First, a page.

Between scientific innovation, new business models, and a resurging global economy, there's a tremendous amount of opportunity in the healthcare sector right now. In a way, that makes the process of picking winning investments more difficult. After all, if there are thousands of options that look pretty good at the moment, it can be hard to find companies that truly look great, especially in the long term, which is what matters.
To circumvent this issue, I've picked three stocks that have positive momentum in the short term, but even larger long-term prospects. Let's investigate in more detail so that you can evaluate whether one of these might be worth an investment this month.
Genetic testing company Invitae (NVTA -1.78%) offers an array of saliva-based kits that doctors prescribe to consumers, who then collect and mail a sample from the comfort of their homes. For everything from cardiovascular disease risk to hereditary disorders, Invitae has a solution.
With revenue growth of 29% year over year and $279.6 million in annual revenue over the course of 2020, it's clear that Invitae is a company on the up-and-up. Test kit volume is rising sharply, and it will likely surpass 250,000 tests per quarter by the end of this year. But, for investors, perhaps the largest advantage is that the company is in the process of proving that its mail-in business model is cost-effective.
While it was still losing money in the fourth quarter, its reported gross profit rose to reach $81.3 million for 2020, its highest ever. Invitae's gross margin of 32% is also rising thanks to a falling cost of revenue in the tail end of last year. Moving forward, management expects the company's margins to rise throughout the rest of the year, and it could start to report positive earnings soon.
Plus, the company just scored a $1.5 billion investment from SoftBank Group to support its future growth, so shareholders can be confident that it will have the resources it needs to expand its test offerings while trimming costs at the same time.
When regulators at the U.S. Food and Drug Administration (FDA) gave its novel low-cost X-ray machine the green light last Friday, Nano-X Imaging (NNOX -0.89%) cleared a major do-or-die hurdle. Now, the company can move forward with commercializing its device by fulfilling sales orders, signing new subscriptions, and generating revenue. Initial shipments of its machines are scheduled for the fourth quarter, and given the stock's strong rally, it's safe to say that early investors are feeling good about their choice.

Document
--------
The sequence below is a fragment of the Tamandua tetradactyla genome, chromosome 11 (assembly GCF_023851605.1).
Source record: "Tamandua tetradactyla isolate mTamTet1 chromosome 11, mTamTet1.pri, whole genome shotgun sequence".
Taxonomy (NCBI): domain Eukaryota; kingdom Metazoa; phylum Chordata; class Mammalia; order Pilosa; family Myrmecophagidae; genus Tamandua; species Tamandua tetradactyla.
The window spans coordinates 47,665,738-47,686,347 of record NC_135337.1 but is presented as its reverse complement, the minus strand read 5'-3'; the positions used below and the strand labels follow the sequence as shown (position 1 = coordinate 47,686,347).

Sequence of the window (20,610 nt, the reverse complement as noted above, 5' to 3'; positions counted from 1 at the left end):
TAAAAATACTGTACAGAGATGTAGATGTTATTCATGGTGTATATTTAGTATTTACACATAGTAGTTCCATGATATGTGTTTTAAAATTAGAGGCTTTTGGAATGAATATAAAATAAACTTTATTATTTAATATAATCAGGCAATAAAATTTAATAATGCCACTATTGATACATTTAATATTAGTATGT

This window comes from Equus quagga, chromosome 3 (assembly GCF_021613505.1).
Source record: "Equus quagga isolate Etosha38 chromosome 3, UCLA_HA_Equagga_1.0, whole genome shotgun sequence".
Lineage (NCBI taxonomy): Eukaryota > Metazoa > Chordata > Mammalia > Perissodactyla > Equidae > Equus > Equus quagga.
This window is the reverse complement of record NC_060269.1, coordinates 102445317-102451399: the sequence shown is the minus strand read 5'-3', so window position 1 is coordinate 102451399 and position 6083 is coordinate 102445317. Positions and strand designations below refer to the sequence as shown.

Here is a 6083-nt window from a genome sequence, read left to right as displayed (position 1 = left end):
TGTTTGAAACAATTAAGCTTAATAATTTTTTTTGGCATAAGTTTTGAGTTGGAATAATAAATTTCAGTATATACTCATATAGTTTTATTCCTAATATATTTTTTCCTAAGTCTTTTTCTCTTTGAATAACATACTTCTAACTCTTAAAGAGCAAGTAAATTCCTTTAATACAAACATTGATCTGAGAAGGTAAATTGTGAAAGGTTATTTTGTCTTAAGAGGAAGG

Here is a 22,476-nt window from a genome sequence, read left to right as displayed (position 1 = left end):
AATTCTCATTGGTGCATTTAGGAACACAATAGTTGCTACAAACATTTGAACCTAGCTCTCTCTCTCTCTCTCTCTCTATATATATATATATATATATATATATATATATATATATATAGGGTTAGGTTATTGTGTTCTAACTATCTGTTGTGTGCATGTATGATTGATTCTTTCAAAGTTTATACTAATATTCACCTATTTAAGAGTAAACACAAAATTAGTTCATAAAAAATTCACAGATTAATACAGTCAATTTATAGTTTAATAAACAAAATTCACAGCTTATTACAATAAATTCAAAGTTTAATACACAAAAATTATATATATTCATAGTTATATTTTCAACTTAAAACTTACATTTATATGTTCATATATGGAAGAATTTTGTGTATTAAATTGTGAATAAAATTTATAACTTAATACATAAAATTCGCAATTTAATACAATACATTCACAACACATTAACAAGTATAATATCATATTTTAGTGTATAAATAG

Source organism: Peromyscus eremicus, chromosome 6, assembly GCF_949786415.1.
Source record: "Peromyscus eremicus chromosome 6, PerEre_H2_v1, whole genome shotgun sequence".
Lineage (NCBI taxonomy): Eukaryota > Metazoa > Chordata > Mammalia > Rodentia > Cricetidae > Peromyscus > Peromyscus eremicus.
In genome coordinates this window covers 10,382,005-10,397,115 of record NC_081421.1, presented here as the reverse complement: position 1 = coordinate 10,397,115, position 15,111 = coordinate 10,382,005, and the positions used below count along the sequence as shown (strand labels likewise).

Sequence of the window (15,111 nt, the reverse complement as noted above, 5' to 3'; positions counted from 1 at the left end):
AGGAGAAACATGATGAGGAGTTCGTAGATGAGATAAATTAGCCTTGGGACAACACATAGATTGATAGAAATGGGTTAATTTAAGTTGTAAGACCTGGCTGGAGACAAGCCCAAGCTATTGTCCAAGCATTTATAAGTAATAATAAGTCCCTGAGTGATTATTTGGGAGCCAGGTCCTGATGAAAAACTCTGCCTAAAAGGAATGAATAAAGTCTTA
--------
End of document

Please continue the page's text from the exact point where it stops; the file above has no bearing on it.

But this latest success isn't even the most important one in the company's recent past. Late last year, Nano-X finally demonstrated that its device actually works. Before it showed off the Nanox.ARC X-ray machine to a live audience at the Radiology Society of North America's virtual meeting, investors had no clue whether the company was made of hot air or represented a genuine opportunity.
Compared to standard X-ray tubes that cost as much as $150,000, Nano-X's could cost as low as $100 while providing the same quality results. Plus, traditional X-ray tubes are expensive to maintain, making them substantial capital investments that many healthcare systems can't afford.
To address this issue, the company's innovative pay-by-the-scan business model flips the script, offering its X-ray devices at a discount and instead charging based on use. That will ensure its plans for worldwide distribution are easier to realize, and if things go as anticipated, it'll make eye-popping revenue flows too, though it hasn't reported any as of yet.
As of early 2020, Amarin (AMRN 4.27%) had racked up a second approval for its cardiovascular drug, Vascepa. Now, doctors can prescribe it as an add-on treatment to the class of therapies called statins, which tens of millions of people worldwide take to reduce their risk of serious heart problems. In short, Amarin can now market Vascepa to patients who are taking statins, meaning that its potential revenue is much larger than before -- and the positive effect is already hitting the company's books.
Sales of Vascepa drove the company's annual total net revenue to increase by 43% compared to 2019, reaching $614.1 million for 2020. But that's entirely from the U.S., and Vascepa is in the process of going global. Amarin will launch it in the E.U. later this year, and it may get another approval in China before 2022. Worldwide, the market for Vascepa could be as large as 486 million people.
Finally, there's no direct competitor to the drug on the market. So, it's hard to see how Amarin could stumble, given that it has negligible debt and practically the entire world to expand into. All of these factors make Amarin a solid buy this month.